GOAABA Donates to the Relief Efforts in the Philippines

GOAABA  joined forces with the Young Lawyers Section of the Orange County Bar Association and the Hispanic Bar Association of Central Florida to pool resources and make a joint donation to those who are suffering from the devastation resulting from Typhoon Haiyan. We are proud to announce that together, our organizations and private contributors donated a total of $4,000.00 to the American Red Cross Disaster Relief efforts in the Philippines. The money will be used to provide assistance and aid to the victims and their families during the ongoing recovery...

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Florida’s Alien Land Law: The Last Vestige of Discrimination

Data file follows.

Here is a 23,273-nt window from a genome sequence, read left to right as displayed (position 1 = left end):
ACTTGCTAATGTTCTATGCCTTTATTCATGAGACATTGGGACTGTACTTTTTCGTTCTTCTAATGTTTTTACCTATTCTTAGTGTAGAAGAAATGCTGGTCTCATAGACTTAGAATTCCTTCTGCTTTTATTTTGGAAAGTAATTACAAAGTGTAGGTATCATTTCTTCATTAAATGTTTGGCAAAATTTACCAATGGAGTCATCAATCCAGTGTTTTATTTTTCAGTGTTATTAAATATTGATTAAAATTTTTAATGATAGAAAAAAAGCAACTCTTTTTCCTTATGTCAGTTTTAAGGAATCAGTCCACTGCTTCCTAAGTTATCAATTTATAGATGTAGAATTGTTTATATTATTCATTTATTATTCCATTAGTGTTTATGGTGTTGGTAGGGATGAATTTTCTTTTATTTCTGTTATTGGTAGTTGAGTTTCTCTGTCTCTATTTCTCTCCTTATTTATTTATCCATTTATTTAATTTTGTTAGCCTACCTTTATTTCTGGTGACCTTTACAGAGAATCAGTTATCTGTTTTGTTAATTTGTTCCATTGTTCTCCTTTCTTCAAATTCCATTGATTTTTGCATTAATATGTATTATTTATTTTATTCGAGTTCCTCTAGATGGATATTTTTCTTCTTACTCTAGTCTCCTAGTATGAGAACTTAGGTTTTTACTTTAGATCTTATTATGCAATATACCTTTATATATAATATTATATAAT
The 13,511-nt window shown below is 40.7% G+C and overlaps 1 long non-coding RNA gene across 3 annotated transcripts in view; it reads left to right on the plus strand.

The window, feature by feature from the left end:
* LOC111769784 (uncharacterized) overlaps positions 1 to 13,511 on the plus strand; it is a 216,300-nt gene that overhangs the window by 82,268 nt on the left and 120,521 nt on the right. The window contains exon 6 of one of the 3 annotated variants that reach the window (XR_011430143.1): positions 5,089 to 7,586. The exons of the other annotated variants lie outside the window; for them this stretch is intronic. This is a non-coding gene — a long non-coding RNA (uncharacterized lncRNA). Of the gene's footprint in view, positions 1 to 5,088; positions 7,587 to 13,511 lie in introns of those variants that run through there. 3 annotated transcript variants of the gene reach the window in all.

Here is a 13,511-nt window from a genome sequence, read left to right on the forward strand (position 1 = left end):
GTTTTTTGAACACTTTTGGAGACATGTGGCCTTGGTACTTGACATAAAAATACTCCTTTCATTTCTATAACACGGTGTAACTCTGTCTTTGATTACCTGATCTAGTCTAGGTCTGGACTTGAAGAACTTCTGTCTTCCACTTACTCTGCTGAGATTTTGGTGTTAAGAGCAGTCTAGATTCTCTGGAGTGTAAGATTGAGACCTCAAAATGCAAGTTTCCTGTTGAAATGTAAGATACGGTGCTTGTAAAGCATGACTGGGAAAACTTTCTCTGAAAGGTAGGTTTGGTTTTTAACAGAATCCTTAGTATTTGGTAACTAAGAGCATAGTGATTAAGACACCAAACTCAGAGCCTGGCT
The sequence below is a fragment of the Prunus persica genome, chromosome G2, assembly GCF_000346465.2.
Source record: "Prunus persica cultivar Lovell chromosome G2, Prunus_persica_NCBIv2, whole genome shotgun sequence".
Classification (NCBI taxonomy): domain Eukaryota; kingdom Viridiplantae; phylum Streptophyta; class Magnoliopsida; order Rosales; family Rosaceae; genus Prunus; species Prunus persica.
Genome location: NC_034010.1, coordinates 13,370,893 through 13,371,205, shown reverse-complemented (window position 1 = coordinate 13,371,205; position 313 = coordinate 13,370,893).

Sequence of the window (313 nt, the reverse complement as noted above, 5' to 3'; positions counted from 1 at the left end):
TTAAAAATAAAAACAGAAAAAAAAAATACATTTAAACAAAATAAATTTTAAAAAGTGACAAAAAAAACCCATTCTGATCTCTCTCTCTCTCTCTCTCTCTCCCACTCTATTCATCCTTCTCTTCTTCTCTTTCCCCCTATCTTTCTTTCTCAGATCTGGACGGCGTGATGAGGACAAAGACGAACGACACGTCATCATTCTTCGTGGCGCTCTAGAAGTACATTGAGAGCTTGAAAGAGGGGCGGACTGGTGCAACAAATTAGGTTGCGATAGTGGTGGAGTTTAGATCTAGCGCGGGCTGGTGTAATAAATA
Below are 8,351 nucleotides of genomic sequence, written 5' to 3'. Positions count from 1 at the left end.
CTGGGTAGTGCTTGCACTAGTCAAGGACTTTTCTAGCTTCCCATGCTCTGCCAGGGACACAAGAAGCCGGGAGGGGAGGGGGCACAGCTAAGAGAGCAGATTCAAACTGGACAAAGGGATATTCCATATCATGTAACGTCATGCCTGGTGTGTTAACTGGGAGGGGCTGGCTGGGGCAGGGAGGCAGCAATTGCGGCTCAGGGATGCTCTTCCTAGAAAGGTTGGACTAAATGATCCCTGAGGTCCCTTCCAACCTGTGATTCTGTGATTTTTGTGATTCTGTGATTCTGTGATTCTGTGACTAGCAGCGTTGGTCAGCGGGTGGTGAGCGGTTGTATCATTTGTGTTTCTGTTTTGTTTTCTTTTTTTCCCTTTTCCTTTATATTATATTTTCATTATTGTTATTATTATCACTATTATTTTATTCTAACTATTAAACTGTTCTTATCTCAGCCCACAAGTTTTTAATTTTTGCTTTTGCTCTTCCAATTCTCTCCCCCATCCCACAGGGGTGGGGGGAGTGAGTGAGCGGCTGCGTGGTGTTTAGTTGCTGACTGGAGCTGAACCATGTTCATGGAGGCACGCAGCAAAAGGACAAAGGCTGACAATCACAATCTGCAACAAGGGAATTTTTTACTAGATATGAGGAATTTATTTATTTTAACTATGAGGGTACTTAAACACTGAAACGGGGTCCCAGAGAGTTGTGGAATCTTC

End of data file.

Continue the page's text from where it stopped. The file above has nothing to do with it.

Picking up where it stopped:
By: Christine M. Ho, Esquire Chair of the Alien Land Law Committee, Greater Orlando Asian American Bar Association Tom, a Vietnamese restaurant owner, worked hard all of his life and saved up some money to buy a house. Every weekend, he shopped with his wife and two small children for their dream home in a suburb of Orlando. With the help of his realtor, he finally found the house. It had four bedrooms with a pool and a white picket fence. At closing, the seller said, “Wait a minute. I am not going to sell this house to you because Asians cannot legally own a house in Florida.” You would think the seller is crazy and is not telling you the truth. Shockingly, the seller is correct. In Florida, a little known law holds that people of Asian descent cannot own real estate in Florida! This law prohibiting Asians from owning real property is known as the “Alien Land Law” and was passed in 1926. The Alien Land Law targeted Asian immigrants and was intended to prevent them, as well as other immigrants, from owning real estate in the State of Florida. Many other states in the Union also passed similar alien land laws as a result of the increasing racism against Asian immigrants during the first quarter of the twentieth century. In 1913, California was the first state to pass an alien land law. California’s alien land law stemmed from the racial animosity against Japanese farmers who had recently moved to California and had started acquiring and owning agricultural land. By the end of World War II with anti-Asian sentiment at an all time high, Arizona, Washington, Louisiana, Oregon, Idaho, Montana, Kansas, Wyoming, Utah, and Arkansas had all passed their own versions of the alien land law. Since that time, all of these states have repealed their alien land laws. Florida is the only state in the United States that has not repealed its Alien Land Law. Florida alone retains this discriminatory and racist law in its Constitution. Even more surprising is that the recent attempt to repeal Florida’s Alien Land Law failed. In November 2008, Florida voted on the proposed Amendment 1, which attempted to repeal Florida’s Alien Land Law. The ballot title was “Declaration of Rights,” and the text was as follows: Proposing an amendment to the State Constitution to delete provisions authorizing the Legislature to regulate or prohibit the ownership, inheritance, disposition, and possession of real property by aliens ineligible for citizenship. Ultimately, Amendment 1 failed by a vote of 47.9% (3,369,894 votes) to 52.1% (3,669,812 votes). Sixty percent (60%) was required to pass the ballot measure. In hindsight, supporters of Amendment 1 have admitted...

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